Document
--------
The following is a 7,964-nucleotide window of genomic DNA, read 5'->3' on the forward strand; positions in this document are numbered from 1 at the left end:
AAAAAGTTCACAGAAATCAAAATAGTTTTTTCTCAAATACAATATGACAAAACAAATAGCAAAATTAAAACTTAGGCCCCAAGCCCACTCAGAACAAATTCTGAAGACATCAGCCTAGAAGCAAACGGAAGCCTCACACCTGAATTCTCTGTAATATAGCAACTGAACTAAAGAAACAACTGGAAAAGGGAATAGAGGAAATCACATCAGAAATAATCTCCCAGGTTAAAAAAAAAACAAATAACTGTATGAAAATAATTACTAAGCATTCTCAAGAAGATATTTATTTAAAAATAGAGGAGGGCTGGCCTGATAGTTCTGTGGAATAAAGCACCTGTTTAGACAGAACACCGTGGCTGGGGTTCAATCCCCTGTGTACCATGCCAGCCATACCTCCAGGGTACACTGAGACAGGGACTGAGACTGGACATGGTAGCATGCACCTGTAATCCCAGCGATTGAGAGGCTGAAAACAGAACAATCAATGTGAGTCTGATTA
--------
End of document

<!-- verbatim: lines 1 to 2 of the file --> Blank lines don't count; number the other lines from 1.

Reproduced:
The following is a 7,964-nucleotide window of genomic DNA, read 5'->3' on the forward strand; positions in this document are numbered from 1 at the left end:
AAAAAGTTCACAGAAATCAAAATAGTTTTTTCTCAAATACAATATGACAAAACAAATAGCAAAATTAAAACTTAGGCCCCAAGCCCACTCAGAACAAATTCTGAAGACATCAGCCTAGAAGCAAACGGAAGCCTCACACCTGAATTCTCTGTAATATAGCAACTGAACTAAAGAAACAACTGGAAAAGGGAATAGAGGAAATCACATCAGAAATAATCTCCCAGGTTAAAAAAAAAACAAATAACTGTATGAAAATAATTACTAAGCATTCTCAAGAAGATATTTATTTAAAAATAGAGGAGGGCTGGCCTGATAGTTCTGTGGAATAAAGCACCTGTTTAGACAGAACACCGTGGCTGGGGTTCAATCCCCTGTGTACCATGCCAGCCATACCTCCAGGGTACACTGAGACAGGGACTGAGACTGGACATGGTAGCATGCACCTGTAATCCCAGCGATTGAGAGGCTGAAAACAGAACAATCAATGTGAGTCTGATTA